Rotating antibiotics selects optimally against antibiotic resistance, in theory.
ABSTRACT The purpose of this paper is to use mathematical models to investigate the claim made in the medical literature over a decade ago that the routine rotation of antibiotics in an intensive care unit (ICU) will select against the evolution and spread of antibiotic-resistant pathogens. In contrast, previous theoretical studies addressing this question have demonstrated that routinely changing the drug of choice for a given pathogenic infection may in fact lead to a greater incidence of drug resistance in comparison to the random deployment of different drugs. Using mathematical models that do not explicitly incorporate the spatial dynamics of pathogen transmission within the ICU or hospital and assuming the antibiotics are from distinct functional groups, we use a control theoretic-approach to prove that one can relax the medical notion of what constitutes an antibiotic rotation and so obtain protocols that are arbitrarily close to the optimum. Finally, we show that theoretical feedback control measures that rotate between different antibiotics motivated directly by the outcome of clinical studies can be deployed to good effect to reduce the prevalence of antibiotic resistance below what can be achieved with random antibiotic use.
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ABSTRACT: Bacterial infections are a global health concern with high levels of mortality and morbidity associated. The resistance of pathogens to drugs is one leading cause of this problem, being common the administration of multiple drugs to improve the therapeutic effects. This review critically explores diverse aspects involved in the treatment of bacterial infections through multi-drug therapies, from a mathematical and within-host perspectives. Five recent models were selected and are reviewed. These models fall into the following question: which drugs to select, the respective dose, the administration period to effectively eradicate the infection in the shortest period of time and with reduced side effects? In this analysis, three groups of variables were considered: pharmacokinetics, pharmacodynamics and disturbance variables. To date, there is no model that fully answers to this issue for a living organism and it is questionable whether this would be possible for any case of infection.Drug Resistance Updates 07/2014; · 9.11 Impact Factor
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ABSTRACT: Intensive care units (ICU) are epicenters for the emergence of antibiotic-resistant Gram-negative bacteria (ARGNB) because of high rates of antibiotic usage, rapid patient turnover, immunological susceptibility of acutely ill patients, and frequent contact between healthcare workers and patients, facilitating cross-transmission.Antibiotic stewardship programs are considered important to reduce antibiotic resistance, but the effectiveness of strategies such as, for instance, antibiotic rotation, have not been determined rigorously. Interpretation of available studies on antibiotic rotation is hampered by heterogeneity in implemented strategies and suboptimal study designs. In this cluster-randomized, crossover trial the effects of two antibiotic rotation strategies, antibiotic mixing and cycling, on the prevalence of ARGNB in ICUs are determined. Antibiotic mixing aims to create maximum antibiotic heterogeneity, and cycling aims to create maximum antibiotic homogeneity during consecutive periods.Trials. 07/2014; 15(1):277.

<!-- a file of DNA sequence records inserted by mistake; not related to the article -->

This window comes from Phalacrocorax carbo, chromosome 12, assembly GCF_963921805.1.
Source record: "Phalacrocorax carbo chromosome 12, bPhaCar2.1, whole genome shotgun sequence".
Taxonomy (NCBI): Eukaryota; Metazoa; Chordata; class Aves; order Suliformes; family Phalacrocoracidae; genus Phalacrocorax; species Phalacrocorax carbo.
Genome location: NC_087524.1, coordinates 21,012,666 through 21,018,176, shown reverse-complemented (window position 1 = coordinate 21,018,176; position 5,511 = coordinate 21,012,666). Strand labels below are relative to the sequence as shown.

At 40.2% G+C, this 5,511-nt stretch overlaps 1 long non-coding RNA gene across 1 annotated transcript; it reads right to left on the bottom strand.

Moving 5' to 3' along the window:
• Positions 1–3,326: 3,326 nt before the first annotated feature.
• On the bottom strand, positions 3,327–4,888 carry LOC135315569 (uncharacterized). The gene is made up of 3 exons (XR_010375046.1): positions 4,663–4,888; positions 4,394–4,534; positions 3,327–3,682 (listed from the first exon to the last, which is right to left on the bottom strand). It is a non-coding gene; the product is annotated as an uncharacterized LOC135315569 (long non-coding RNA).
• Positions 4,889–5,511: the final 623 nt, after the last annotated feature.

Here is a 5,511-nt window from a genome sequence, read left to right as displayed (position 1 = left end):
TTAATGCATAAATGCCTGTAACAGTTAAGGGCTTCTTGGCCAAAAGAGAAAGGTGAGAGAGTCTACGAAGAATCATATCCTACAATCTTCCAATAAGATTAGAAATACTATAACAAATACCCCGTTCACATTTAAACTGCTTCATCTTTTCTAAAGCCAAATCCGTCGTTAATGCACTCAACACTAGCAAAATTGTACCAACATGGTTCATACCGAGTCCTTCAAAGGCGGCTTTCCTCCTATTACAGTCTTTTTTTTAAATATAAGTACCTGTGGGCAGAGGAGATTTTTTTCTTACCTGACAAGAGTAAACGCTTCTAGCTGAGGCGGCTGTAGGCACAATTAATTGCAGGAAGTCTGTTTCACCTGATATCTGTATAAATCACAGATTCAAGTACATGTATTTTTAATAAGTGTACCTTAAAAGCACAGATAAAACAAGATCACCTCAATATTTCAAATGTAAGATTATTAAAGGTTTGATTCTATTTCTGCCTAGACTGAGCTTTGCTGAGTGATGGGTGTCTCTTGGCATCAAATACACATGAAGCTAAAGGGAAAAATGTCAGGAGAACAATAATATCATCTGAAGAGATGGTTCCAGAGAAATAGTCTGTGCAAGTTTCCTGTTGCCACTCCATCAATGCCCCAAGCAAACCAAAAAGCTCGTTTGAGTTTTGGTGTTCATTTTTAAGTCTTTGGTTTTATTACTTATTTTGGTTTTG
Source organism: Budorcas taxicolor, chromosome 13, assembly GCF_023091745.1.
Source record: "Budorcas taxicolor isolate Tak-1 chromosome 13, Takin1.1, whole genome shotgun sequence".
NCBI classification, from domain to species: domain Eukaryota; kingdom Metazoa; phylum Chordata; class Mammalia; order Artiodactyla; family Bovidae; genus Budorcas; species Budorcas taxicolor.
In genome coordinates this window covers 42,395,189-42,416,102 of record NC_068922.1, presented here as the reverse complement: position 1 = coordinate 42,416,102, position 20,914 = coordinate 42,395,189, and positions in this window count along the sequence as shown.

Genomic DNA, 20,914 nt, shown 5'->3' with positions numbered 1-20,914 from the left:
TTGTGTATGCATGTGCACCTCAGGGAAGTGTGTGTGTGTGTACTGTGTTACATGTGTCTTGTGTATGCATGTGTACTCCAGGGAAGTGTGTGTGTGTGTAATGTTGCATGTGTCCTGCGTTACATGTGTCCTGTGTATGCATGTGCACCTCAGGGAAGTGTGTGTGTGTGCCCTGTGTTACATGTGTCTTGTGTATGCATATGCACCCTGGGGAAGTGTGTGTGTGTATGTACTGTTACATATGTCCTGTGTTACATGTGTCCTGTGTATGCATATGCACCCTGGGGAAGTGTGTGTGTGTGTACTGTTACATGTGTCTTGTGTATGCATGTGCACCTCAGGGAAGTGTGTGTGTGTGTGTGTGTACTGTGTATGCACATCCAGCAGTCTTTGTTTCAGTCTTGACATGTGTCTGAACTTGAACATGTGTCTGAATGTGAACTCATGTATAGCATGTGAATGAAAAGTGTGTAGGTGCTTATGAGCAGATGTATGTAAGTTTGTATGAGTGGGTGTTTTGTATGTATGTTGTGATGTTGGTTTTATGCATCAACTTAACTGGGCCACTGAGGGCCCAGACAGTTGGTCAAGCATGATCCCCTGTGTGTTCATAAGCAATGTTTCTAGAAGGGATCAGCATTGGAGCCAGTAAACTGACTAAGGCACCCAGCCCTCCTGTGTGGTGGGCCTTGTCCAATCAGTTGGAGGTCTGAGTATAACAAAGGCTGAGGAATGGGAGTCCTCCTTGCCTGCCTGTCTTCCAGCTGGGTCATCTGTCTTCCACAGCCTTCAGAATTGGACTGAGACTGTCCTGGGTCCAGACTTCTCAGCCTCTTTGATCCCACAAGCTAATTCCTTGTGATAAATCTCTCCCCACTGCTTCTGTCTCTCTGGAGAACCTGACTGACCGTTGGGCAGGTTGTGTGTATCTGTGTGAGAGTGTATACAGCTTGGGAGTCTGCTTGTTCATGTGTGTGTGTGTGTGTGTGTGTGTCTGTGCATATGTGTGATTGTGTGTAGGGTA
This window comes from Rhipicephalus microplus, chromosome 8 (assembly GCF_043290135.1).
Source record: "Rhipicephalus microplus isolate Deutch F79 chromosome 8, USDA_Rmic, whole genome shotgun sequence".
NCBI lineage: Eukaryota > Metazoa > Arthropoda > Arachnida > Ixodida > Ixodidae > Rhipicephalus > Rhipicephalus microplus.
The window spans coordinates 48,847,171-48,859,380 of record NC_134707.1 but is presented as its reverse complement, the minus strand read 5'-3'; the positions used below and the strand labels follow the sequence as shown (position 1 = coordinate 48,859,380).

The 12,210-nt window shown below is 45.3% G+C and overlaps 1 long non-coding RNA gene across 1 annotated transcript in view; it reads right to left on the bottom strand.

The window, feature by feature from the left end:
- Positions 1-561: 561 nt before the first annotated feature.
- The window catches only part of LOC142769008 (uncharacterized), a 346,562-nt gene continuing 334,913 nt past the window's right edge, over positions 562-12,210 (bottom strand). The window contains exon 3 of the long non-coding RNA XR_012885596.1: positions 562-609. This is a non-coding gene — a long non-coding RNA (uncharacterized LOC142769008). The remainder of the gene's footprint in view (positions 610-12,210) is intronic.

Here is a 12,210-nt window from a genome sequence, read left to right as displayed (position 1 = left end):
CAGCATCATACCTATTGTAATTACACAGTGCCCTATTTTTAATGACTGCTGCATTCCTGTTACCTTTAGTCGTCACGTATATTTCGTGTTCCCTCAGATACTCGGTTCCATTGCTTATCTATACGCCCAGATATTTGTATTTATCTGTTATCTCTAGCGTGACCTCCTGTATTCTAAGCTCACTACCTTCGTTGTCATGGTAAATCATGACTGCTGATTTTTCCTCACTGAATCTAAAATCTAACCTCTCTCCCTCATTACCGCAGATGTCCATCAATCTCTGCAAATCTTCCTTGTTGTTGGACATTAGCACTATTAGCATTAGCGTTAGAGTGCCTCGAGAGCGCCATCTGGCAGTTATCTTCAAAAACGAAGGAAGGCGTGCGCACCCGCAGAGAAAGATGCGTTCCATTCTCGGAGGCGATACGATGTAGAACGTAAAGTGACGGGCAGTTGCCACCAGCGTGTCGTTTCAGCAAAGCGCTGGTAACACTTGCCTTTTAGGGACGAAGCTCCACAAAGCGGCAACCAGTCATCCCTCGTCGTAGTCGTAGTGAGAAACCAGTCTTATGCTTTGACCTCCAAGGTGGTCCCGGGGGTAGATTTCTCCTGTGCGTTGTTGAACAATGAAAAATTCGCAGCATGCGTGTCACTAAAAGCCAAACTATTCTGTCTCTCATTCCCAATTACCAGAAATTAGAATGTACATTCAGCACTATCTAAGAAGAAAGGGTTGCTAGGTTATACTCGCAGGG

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ABSTRACT: New therapeutic strategies are needed to treat infections caused by drug-resistant bacteria, which constitute a major growing threat to human health. Here, we use a high-throughput technology to identify combinatorial genetic perturbations that can enhance the killing of drug-resistant bacteria with antibiotic treatment. This strategy, Combinatorial Genetics En Masse (CombiGEM), enables the rapid generation of high-order barcoded combinations of genetic elements for high-throughput multiplexed characterization based on next-generation sequencing. We created ∼34,000 pairwise combinations of Escherichia coli transcription factor (TF) overexpression constructs. Using Illumina sequencing, we identified diverse perturbations in antibiotic-resistance phenotypes against carbapenem-resistant Enterobacteriaceae. Specifically, we found multiple TF combinations that potentiated antibiotic killing by up to 10(6)-fold and delivered these combinations via phagemids to increase the killing of highly drug-resistant E. coli harboring New Delhi metallo-beta-lactamase-1. Moreover, we constructed libraries of three-wise combinations of transcription factors with >4 million unique members and demonstrated that these could be tracked via next-generation sequencing. We envision that CombiGEM could be extended to other model organisms, disease models, and phenotypes, where it could accelerate massively parallel combinatorial genetics studies for a broad range of biomedical and biotechnology applications, including the treatment of antibiotic-resistant infections.Proceedings of the National Academy of Sciences 08/2014; · 9.81 Impact Factor